Tuesday, May 21, 2024

SGH2 technology promises cheap, ‘greener than green’ hydrogen from the trash

So far, the production of green hydrogen has been considered energy-intensive for industry, regarding heat supply or transport. Because in several steps (including electrolysis), a lot of (heat) energy has to be used. However, the game is changing with technical progress and new cleantech systems.

“Greener than green” hydrogen

An interesting solution comes from the California company SGH2, which uses high-tech technology to produce hydrogen from municipal waste. In addition, it is cheap and environmentally friendly. The world’s largest environmentally friendly hydrogen production facility for SGH2 is to be built in Lancaster, California. The project has several characteristic elements, besides obviously the record size of the structure.

It produces greener than green hydrogen from any kind of waste – from paper to plastics, tires to textiles.
It produces greener than green hydrogen from any kind of waste – from paper to plastics, tires to textiles.

Currently, hydrogen production can rely on relatively clean technologies such as the electrolysis of water supplied by renewables to dirtier techniques such as coal gasification or fossil fuels such as natural gas. The second options are still the most popular worldwide, as they are also the cheapest. However, these processes release carbon dioxide, and to make the carrier really clean; it would be necessary to add carbon capture and sequestration plants – an operation that would increase costs.

What makes the SGH2 project interesting, at least on paper, is the ability to produce super-green hydrogen from waste that would otherwise sit in a landfill and rot, with a much lower amount of CO2 than fossil fuel systems but at equally competitive prices. Compared to electrolysis technologies, carbon emissions could be reduced by two to three times more.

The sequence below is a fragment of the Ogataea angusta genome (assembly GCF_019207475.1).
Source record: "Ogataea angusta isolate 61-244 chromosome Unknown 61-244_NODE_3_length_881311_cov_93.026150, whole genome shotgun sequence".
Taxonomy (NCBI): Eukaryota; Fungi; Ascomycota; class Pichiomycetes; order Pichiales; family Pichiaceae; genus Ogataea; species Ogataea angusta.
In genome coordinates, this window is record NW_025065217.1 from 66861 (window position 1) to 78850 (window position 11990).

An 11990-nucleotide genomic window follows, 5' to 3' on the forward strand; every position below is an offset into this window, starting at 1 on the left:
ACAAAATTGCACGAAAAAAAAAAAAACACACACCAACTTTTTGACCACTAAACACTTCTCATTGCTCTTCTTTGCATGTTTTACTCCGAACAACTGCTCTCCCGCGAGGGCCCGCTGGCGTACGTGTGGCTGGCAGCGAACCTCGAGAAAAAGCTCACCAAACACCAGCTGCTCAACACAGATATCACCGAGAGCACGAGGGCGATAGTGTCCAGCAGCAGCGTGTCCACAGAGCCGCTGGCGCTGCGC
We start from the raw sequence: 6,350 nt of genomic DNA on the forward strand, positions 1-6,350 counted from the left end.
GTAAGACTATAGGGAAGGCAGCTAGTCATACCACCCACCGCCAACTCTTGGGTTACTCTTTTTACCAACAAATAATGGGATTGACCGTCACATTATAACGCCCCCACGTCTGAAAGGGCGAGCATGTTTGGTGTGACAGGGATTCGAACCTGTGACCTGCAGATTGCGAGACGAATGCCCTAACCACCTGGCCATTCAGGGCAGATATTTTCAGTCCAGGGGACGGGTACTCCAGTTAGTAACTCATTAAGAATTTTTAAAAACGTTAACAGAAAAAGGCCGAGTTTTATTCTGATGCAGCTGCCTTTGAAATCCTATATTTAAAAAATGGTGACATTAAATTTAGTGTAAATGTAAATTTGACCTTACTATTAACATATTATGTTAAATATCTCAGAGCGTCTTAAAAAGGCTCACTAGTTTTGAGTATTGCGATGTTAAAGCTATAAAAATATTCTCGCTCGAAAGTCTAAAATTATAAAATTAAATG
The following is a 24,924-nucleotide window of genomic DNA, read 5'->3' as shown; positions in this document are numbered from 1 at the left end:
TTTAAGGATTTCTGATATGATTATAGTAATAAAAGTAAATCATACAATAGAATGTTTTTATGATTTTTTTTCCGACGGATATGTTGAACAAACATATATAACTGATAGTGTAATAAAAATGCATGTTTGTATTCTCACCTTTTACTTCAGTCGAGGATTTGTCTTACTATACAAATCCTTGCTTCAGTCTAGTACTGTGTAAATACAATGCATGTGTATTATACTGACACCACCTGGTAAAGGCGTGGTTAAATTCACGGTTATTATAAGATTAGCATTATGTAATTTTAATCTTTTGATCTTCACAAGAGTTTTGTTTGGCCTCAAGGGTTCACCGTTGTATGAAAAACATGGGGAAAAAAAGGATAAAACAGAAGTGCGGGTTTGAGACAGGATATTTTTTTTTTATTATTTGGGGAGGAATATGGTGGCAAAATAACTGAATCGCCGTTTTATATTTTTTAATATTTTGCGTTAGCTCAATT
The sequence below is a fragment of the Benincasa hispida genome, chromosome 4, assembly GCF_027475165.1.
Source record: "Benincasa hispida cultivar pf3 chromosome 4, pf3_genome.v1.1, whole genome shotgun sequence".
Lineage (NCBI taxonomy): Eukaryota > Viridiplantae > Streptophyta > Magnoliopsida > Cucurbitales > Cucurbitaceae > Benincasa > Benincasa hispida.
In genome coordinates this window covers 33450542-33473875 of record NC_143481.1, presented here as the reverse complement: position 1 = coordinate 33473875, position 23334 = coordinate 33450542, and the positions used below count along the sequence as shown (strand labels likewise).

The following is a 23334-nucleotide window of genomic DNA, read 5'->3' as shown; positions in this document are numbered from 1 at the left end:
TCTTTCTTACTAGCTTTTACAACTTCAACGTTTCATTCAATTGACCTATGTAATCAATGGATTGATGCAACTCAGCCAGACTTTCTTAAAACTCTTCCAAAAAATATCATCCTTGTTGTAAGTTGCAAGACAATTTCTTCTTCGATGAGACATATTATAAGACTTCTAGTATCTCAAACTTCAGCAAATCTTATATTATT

How does it work?

The process, developed by Solena (the parent company of SGH2), uses plasma torches that reach temperatures between 3,500 and 4,000 °C. This heat, with the addition of oxygen-enriched gas, catalyzes a complete molecular dissociation of all hydrocarbons of any fuel introduced into the system. And when it starts to cool, it forms a very high-quality hydrogen-rich biosynthesis gas that is free of tar, soot and heavy metals.

The process uses plasma torches that reach temperatures between 3,500 and 4,000 °C.
The process uses plasma torches that reach temperatures between 3,500 and 4,000 °C.

The syngas then passes through a pressure swing absorber system, which produces “greener than green” hydrogen, as is required for use in vehicles with PEM fuel cells. SGH2’s patented Solena Plasma Enhanced Gasification (SPEG) technology extracts all of the carbon from the waste, remove all particles and acid gases, and does not produce any toxins or contaminants. The end result is high-purity hydrogen and a small amount of biogenic carbon dioxide that does not contribute to greenhouse gas emissions.

The technology is capable of processing a wide range of waste, including paper, old tires, fabrics, and plastics, which it can handle without forming toxic by-products.

The world needs some good news right now, and we have it. Affordable, mass-produced, reliable green hydrogen is the missing link needed to decarbonize the world,” said SGH2 CEO Dr. Robert T. Do. “We are the only company in the world delivering green hydrogen that is cost-competitive with the cheapest, dirtiest hydrogen made from coal and gas, and much less expensive than other green hydrogen. Our technology can scale quickly and produce fuel 24/7, year-round.”

More carbon reduction, less cost

The city of Lancaster will be a co-owner of the environmentally friendly hydrogen production facility, according to a recent memorandum of understanding. The SGH2 plant in Lancaster will be able to produce up to 11,000 kilograms of green hydrogen per day and 3.8 million kilograms per year – almost three times more than any other green hydrogen plant built or under construction worldwide. The plant will process 42,000 tons of recycled waste annually. Converting waste to clean fuel will result in an annual savings of $2.1 million to $3.2 million in landfill costs.

The Berkeley Lab conducted a preliminary life-cycle carbon analysis that found that SPEG technology reduced emissions by 23 to 31 tons of carbon dioxide equivalent for each ton of hydrogen produced, avoiding 13 to 19 tons more carbon dioxide per ton than any other green hydrogen process. And SGH2 hydrogen is said to be five to seven times cheaper than other green hydrogen, according to the cleantech company.

Furthermore, while electrolysis requires 62 KWh to produce 1 kg of hydrogen from 8 gallons of deionized water, the SGH2 process is energy positive. It generates its own power (1.8 Kwh per Kg of hydrogen) and does not require external power input to convert waste to hydrogen.

SGH2 expects the groundbreaking in the first quarter of 2021, commissioning in the fourth quarter of 2022 and full operation in the first quarter of 2023.